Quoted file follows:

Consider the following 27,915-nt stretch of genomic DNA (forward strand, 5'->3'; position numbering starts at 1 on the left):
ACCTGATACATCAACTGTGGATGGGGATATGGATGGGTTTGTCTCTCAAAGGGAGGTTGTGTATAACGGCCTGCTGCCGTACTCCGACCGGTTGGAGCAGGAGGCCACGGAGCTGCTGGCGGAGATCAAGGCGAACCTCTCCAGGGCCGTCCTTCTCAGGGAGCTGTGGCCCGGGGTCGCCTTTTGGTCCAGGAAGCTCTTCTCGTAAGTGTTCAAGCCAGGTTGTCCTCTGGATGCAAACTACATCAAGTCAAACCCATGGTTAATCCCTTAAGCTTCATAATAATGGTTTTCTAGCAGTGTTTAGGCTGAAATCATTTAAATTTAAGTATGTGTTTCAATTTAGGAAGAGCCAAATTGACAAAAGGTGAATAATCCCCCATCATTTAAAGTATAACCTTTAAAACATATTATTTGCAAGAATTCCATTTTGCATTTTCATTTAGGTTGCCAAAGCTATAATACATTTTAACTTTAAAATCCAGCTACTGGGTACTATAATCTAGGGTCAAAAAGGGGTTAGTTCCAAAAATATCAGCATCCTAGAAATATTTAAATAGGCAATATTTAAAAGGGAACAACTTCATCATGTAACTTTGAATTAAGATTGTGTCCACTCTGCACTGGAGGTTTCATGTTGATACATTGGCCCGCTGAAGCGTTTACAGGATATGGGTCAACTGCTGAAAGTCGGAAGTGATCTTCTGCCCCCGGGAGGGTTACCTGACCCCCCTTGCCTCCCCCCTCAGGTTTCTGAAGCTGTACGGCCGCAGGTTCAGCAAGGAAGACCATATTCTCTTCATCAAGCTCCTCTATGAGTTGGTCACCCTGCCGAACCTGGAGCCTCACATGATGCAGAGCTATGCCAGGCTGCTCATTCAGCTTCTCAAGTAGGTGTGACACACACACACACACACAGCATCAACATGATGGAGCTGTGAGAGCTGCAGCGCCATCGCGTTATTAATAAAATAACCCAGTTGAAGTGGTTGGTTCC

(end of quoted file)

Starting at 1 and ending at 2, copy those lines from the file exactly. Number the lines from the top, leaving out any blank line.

Consider the following 27,915-nt stretch of genomic DNA (forward strand, 5'->3'; position numbering starts at 1 on the left):
ACCTGATACATCAACTGTGGATGGGGATATGGATGGGTTTGTCTCTCAAAGGGAGGTTGTGTATAACGGCCTGCTGCCGTACTCCGACCGGTTGGAGCAGGAGGCCACGGAGCTGCTGGCGGAGATCAAGGCGAACCTCTCCAGGGCCGTCCTTCTCAGGGAGCTGTGGCCCGGGGTCGCCTTTTGGTCCAGGAAGCTCTTCTCGTAAGTGTTCAAGCCAGGTTGTCCTCTGGATGCAAACTACATCAAGTCAAACCCATGGTTAATCCCTTAAGCTTCATAATAATGGTTTTCTAGCAGTGTTTAGGCTGAAATCATTTAAATTTAAGTATGTGTTTCAATTTAGGAAGAGCCAAATTGACAAAAGGTGAATAATCCCCCATCATTTAAAGTATAACCTTTAAAACATATTATTTGCAAGAATTCCATTTTGCATTTTCATTTAGGTTGCCAAAGCTATAATACATTTTAACTTTAAAATCCAGCTACTGGGTACTATAATCTAGGGTCAAAAAGGGGTTAGTTCCAAAAATATCAGCATCCTAGAAATATTTAAATAGGCAATATTTAAAAGGGAACAACTTCATCATGTAACTTTGAATTAAGATTGTGTCCACTCTGCACTGGAGGTTTCATGTTGATACATTGGCCCGCTGAAGCGTTTACAGGATATGGGTCAACTGCTGAAAGTCGGAAGTGATCTTCTGCCCCCGGGAGGGTTACCTGACCCCCCTTGCCTCCCCCCTCAGGTTTCTGAAGCTGTACGGCCGCAGGTTCAGCAAGGAAGACCATATTCTCTTCATCAAGCTCCTCTATGAGTTGGTCACCCTGCCGAACCTGGAGCCTCACATGATGCAGAGCTATGCCAGGCTGCTCATTCAGCTTCTCAAGTAGGTGTGACACACACACACACACACAGCATCAACATGATGGAGCTGTGAGAGCTGCAGCGCCATCGCGTTATTAATAAAATAACCCAGTTGAAGTGGTTGGTTCC